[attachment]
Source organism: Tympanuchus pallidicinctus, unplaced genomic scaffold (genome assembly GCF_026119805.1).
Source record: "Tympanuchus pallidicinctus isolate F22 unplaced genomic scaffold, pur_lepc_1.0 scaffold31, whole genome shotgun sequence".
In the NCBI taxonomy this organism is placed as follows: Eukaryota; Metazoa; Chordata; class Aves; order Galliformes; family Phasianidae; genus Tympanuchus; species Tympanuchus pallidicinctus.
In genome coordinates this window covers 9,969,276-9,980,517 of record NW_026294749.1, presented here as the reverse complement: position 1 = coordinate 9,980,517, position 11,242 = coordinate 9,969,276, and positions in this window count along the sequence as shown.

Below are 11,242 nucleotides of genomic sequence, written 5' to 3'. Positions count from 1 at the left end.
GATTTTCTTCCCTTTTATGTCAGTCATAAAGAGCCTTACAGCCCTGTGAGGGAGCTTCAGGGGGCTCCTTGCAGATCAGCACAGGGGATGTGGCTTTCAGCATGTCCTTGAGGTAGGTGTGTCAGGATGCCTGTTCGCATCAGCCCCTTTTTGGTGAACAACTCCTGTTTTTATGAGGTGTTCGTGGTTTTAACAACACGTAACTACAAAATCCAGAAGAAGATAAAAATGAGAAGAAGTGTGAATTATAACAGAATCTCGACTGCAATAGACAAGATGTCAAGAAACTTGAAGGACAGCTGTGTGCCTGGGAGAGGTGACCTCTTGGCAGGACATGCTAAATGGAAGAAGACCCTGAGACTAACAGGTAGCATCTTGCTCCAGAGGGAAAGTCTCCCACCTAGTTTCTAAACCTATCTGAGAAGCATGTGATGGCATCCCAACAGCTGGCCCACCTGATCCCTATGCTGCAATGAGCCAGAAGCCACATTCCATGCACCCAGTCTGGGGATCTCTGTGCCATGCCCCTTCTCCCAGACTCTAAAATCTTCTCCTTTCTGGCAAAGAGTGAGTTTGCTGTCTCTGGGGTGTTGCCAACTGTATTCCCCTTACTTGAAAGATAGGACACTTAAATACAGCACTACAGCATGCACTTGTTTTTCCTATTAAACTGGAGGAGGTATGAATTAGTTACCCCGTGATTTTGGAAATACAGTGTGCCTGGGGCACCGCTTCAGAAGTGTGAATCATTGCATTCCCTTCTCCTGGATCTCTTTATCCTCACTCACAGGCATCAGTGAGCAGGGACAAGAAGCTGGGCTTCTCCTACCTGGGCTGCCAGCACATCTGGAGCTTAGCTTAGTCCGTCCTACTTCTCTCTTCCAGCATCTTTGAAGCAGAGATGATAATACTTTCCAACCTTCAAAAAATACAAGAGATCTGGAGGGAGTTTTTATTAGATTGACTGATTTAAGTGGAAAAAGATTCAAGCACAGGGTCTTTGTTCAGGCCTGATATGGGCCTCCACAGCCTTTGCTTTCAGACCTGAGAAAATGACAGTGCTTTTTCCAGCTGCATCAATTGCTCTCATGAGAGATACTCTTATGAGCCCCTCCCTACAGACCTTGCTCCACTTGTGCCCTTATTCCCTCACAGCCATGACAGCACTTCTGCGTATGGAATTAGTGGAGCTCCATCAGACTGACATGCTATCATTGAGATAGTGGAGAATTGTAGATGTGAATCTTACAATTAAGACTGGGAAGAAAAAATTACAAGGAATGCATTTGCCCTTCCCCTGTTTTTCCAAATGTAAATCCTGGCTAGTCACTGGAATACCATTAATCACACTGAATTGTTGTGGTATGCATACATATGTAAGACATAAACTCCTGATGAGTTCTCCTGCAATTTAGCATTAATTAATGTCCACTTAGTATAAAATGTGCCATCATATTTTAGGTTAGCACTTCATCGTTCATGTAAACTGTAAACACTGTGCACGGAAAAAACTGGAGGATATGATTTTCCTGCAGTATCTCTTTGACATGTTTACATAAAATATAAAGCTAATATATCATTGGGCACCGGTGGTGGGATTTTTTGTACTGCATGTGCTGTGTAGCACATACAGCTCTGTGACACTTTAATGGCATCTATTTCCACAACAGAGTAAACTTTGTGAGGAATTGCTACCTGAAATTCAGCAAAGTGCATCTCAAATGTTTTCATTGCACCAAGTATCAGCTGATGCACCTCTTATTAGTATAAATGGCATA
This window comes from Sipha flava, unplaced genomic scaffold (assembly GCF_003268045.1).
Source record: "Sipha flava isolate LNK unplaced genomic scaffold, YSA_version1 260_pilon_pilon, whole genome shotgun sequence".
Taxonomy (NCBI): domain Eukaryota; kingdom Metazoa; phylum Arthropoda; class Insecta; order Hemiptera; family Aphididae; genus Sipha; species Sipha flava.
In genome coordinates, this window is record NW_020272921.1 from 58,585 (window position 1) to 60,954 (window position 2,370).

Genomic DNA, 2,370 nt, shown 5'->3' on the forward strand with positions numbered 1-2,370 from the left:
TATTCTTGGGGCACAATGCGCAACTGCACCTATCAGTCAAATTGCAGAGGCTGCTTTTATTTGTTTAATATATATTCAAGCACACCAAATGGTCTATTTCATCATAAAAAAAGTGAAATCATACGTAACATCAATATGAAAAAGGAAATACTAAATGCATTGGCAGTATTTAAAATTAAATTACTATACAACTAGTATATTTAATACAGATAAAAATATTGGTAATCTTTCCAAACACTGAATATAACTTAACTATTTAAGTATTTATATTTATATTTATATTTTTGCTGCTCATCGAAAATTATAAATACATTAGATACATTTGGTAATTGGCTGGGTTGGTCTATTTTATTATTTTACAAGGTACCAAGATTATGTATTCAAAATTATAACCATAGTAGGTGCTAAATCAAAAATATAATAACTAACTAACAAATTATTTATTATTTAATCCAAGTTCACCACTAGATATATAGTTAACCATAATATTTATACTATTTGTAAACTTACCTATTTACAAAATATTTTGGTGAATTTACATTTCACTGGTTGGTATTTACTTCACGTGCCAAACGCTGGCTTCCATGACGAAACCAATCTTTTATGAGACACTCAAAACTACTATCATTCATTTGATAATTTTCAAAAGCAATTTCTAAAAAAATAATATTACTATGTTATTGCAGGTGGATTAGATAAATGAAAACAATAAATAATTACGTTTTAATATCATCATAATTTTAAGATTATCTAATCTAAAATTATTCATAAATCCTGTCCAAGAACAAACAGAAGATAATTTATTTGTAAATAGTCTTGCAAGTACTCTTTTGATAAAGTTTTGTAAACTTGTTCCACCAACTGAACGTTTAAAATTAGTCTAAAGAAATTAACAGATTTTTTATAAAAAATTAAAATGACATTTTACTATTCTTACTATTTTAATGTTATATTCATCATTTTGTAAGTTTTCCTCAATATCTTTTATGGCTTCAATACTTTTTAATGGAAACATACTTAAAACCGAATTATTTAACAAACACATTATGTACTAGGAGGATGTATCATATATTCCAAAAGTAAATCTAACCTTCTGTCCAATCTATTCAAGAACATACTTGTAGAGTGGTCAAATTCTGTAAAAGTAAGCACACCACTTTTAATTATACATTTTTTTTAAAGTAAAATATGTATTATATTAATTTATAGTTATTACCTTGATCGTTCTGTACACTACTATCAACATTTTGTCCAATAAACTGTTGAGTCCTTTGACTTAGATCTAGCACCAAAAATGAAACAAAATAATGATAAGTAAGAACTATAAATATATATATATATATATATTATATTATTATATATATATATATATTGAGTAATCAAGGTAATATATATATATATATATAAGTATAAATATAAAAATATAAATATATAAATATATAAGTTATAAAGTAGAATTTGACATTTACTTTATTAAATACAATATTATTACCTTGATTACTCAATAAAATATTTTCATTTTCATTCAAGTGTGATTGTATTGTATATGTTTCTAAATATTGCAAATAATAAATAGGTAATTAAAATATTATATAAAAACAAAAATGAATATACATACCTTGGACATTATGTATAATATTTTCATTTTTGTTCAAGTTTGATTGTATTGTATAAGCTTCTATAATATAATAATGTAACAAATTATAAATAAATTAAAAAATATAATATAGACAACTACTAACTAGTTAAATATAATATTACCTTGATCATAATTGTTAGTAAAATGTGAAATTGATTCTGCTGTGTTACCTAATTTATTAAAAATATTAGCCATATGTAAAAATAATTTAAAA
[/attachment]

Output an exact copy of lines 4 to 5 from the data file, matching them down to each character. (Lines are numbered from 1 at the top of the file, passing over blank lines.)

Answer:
In genome coordinates this window covers 9,969,276-9,980,517 of record NW_026294749.1, presented here as the reverse complement: position 1 = coordinate 9,980,517, position 11,242 = coordinate 9,969,276, and positions in this window count along the sequence as shown.

Below are 11,242 nucleotides of genomic sequence, written 5' to 3'. Positions count from 1 at the left end.